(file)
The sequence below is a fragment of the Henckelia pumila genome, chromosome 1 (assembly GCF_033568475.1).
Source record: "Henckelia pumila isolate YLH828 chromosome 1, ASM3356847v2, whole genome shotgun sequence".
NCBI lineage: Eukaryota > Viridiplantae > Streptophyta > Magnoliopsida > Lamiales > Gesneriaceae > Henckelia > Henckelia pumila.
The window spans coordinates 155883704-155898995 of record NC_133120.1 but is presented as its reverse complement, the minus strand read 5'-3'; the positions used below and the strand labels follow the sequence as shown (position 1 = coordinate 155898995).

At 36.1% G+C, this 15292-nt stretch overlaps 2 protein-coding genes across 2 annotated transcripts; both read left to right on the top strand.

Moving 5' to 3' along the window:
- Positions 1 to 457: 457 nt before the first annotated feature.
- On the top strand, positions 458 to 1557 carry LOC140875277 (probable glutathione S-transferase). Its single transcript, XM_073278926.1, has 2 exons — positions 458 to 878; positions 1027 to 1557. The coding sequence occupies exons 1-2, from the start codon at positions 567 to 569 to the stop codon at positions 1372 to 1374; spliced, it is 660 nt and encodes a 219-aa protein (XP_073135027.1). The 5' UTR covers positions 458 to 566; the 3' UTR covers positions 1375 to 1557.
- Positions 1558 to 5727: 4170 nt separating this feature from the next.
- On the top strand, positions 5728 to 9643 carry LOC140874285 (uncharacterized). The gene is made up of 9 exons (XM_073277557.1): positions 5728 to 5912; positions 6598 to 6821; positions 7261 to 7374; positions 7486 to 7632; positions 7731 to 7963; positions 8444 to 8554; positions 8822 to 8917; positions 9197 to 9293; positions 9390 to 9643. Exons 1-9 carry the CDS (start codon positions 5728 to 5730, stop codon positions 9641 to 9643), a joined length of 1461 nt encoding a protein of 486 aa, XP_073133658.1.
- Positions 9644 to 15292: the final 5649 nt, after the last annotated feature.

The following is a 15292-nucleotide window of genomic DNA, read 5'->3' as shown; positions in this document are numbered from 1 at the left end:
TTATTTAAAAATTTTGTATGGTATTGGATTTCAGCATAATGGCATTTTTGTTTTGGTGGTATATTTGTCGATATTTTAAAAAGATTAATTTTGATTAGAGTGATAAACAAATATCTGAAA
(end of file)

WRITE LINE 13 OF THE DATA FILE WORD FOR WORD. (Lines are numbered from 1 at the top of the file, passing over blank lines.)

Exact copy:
TTATTTAAAAATTTTGTATGGTATTGGATTTCAGCATAATGGCATTTTTGTTTTGGTGGTATATTTGTCGATATTTTAAAAAGATTAATTTTGATTAGAGTGATAAACAAATATCTGAAA